After leaving Google and working in the open source ecosystem for the past few months, it’s become increasingly clear to me which pieces of Google’s infrastructure are ahead of the curve and which are not. One piece that’s clearly ahead is Google’s code review tool.
Google’s original code review tool was Guido van Rossum’s Mondrian, which he eventually open sourced as Rietveld, a project which was in turn forked into Gerrit. Mondrian has since been replaced by a newer system at Google but, to my knowledge, this new system has never been publicly discussed.
These code review tools all excel at showing side-by-side diffs. The difference between inline and side-by-side (two column) diffs is so dramatic that I refuse to waste mental energy trying to grok the inline diffs that github insists on showing.
There are a few ways to get two column diffs out of git (“git difftool”), but they all have their problems:
- Many diff tools (e.g. tkdiff) are XWindows programs are clearly out of place in Mac OS X. They often don’t work well with the app switcher and or show high resolution (“retina”) type.
- Most diff tools want to operate on pairs of files. tkdiff and p4merge show you one file at a time in isolation. Once you advance past a file, you can’t go back. I like to flip back and forth through files when viewing diffs.
- They typically do not support syntax highlighting.
There are certainly diff tools for Mac OS X that do all these things well, but they tend to be commercial.
Enter “git webdiff“, my newly-released side project which aims to improve this situation.
Any time you’d run “git diff”, you can run “git webdiff” instead to get a nice, two-column diff in your browser, complete with syntax highlighting. Here’s what it looks like:
When you run “git webdiff”, your browser will pop open a tab with this UI. When you’re done, you close the tab and the diff command will terminate. It works quite well any time you have an even remotely complex diff or merge to work through.
You can install it with:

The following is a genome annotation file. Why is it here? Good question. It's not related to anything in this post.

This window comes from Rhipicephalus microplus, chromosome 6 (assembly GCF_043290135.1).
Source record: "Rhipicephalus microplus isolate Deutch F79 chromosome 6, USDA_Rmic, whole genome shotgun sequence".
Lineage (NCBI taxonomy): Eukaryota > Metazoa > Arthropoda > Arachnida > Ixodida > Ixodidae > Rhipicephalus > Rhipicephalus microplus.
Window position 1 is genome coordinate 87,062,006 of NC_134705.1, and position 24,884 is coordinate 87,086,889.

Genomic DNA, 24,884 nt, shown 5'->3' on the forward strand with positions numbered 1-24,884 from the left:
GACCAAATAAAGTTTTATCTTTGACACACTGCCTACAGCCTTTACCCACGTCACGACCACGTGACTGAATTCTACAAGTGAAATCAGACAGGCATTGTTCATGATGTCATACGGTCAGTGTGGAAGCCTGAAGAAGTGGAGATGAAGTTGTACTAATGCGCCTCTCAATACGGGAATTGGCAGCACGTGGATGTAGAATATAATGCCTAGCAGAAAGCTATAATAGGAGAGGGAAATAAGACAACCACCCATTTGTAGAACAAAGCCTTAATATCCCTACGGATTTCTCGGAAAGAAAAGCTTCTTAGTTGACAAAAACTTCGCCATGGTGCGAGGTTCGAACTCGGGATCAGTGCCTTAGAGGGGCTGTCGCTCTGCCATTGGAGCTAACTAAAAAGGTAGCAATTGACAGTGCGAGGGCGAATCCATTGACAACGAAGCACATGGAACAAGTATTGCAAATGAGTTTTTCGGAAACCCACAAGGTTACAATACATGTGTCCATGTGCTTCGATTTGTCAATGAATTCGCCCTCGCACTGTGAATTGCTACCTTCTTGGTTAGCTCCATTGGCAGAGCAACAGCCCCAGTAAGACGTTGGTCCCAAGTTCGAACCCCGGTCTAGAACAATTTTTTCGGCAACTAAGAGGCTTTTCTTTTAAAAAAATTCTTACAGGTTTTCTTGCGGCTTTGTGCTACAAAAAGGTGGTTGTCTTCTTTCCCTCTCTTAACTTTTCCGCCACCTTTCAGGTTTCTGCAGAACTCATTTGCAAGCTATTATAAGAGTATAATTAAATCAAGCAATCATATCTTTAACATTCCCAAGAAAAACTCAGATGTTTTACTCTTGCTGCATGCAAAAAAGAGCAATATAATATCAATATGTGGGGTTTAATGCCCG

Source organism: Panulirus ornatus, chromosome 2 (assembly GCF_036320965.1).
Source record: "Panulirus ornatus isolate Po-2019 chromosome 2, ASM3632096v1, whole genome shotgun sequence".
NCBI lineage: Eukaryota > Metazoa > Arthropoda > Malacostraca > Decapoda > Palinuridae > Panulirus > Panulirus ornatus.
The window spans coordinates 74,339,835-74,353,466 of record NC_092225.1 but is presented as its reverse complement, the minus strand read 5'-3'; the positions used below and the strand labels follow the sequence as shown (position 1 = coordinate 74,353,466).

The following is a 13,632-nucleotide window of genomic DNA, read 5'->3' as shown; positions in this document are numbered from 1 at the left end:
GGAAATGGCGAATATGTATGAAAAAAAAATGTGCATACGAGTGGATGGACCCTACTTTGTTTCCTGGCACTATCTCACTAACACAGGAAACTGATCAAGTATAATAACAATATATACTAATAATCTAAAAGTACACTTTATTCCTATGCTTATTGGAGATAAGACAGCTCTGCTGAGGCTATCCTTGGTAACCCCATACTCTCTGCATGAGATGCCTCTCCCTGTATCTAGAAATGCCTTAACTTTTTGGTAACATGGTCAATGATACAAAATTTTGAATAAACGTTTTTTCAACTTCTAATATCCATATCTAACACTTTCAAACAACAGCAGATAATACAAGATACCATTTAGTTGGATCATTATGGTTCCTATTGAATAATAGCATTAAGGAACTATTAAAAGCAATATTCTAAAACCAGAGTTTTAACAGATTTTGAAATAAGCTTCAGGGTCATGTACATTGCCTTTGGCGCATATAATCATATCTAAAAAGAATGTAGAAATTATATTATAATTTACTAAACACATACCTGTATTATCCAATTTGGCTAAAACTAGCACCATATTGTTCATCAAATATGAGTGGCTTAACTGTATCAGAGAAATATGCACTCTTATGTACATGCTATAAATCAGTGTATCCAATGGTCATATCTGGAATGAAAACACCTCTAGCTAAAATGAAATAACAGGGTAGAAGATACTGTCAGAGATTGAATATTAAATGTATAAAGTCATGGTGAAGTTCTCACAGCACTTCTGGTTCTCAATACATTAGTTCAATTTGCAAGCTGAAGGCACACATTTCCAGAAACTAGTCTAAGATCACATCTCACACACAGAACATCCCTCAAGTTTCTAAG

pip install webdiff
Please give it a try and let me know what you think!
The last project I worked on at Google recently launched: a new and improved Finance Onebox.
You trigger the feature by searching for a stock ticker, e.g. AAPL, GOOG or .INX:
For comparison, here’s what it used to look like:
The main new features are:
- A larger chart
- A cleaner, more modern design
- More relevant attributes (P/E ratio, Dividend Yield)
- After-hours trading on the stock chart
The interactivity comes in a few forms. First, you can click the tabs on the top to zoom out to 5 day, 1 month, 3 month, 1 year, 5 year or Max views.
Next, you can mouse over the chart to see the price at any point. On touch devices, tap/swipe with one finger:
But wait, there’s more! What if you see a change on the chart and want to know how large it was? You can click and drag across that time range to see a delta. On touch devices, you trigger this by putting two fingers on the chart:
This is particularly useful for longer-range charts, where it lets you easily answer questions like “how much did the S&P 500 drop from 2008–2009?”
After seeing this image posted on reddit last week, I took a deep dive into the strange world of extreme caving.
This image is big! Click through to see the whole thing.
The Krubera Cave is the deepest in the world, descending 2,197 meters from its inconspicuous entrance to its deepest explored areas. It’s located in Abkhazia, a breakaway territory in the Republic of Georgia. In some ways, caving is an even more extreme activity than high altitude climbing. Descending to the bottom of Krubera takes a team of dozens of people over a month, a month during which they’ll never see the sun.
One question I had was “why does an expedition end?” I got some answers from this amazing documentary about a 2003 expedition. Their goal was to explore this siphon at 1440m below the surface: